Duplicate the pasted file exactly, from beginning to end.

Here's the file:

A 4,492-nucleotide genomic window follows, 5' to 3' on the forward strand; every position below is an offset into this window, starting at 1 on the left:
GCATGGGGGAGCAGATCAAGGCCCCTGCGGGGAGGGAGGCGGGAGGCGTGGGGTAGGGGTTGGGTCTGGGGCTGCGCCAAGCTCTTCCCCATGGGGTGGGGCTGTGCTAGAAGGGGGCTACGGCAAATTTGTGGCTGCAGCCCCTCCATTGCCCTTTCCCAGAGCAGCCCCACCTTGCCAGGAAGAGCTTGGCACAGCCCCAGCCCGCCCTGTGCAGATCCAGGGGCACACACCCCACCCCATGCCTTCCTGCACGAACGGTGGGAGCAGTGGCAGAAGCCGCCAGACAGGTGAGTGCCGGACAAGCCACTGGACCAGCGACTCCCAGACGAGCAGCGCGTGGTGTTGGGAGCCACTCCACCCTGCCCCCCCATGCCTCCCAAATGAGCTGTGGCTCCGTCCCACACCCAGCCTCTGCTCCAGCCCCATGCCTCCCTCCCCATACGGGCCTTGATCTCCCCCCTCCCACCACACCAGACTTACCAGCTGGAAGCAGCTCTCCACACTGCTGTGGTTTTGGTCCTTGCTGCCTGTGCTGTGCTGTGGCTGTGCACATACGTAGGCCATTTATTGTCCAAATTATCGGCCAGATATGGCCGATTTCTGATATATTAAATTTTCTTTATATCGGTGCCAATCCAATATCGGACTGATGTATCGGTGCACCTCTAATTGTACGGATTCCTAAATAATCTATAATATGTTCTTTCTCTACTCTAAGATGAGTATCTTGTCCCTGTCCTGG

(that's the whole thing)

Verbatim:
A 4,492-nucleotide genomic window follows, 5' to 3' on the forward strand; every position below is an offset into this window, starting at 1 on the left:
GCATGGGGGAGCAGATCAAGGCCCCTGCGGGGAGGGAGGCGGGAGGCGTGGGGTAGGGGTTGGGTCTGGGGCTGCGCCAAGCTCTTCCCCATGGGGTGGGGCTGTGCTAGAAGGGGGCTACGGCAAATTTGTGGCTGCAGCCCCTCCATTGCCCTTTCCCAGAGCAGCCCCACCTTGCCAGGAAGAGCTTGGCACAGCCCCAGCCCGCCCTGTGCAGATCCAGGGGCACACACCCCACCCCATGCCTTCCTGCACGAACGGTGGGAGCAGTGGCAGAAGCCGCCAGACAGGTGAGTGCCGGACAAGCCACTGGACCAGCGACTCCCAGACGAGCAGCGCGTGGTGTTGGGAGCCACTCCACCCTGCCCCCCCATGCCTCCCAAATGAGCTGTGGCTCCGTCCCACACCCAGCCTCTGCTCCAGCCCCATGCCTCCCTCCCCATACGGGCCTTGATCTCCCCCCTCCCACCACACCAGACTTACCAGCTGGAAGCAGCTCTCCACACTGCTGTGGTTTTGGTCCTTGCTGCCTGTGCTGTGCTGTGGCTGTGCACATACGTAGGCCATTTATTGTCCAAATTATCGGCCAGATATGGCCGATTTCTGATATATTAAATTTTCTTTATATCGGTGCCAATCCAATATCGGACTGATGTATCGGTGCACCTCTAATTGTACGGATTCCTAAATAATCTATAATATGTTCTTTCTCTACTCTAAGATGAGTATCTTGTCCCTGTCCTGG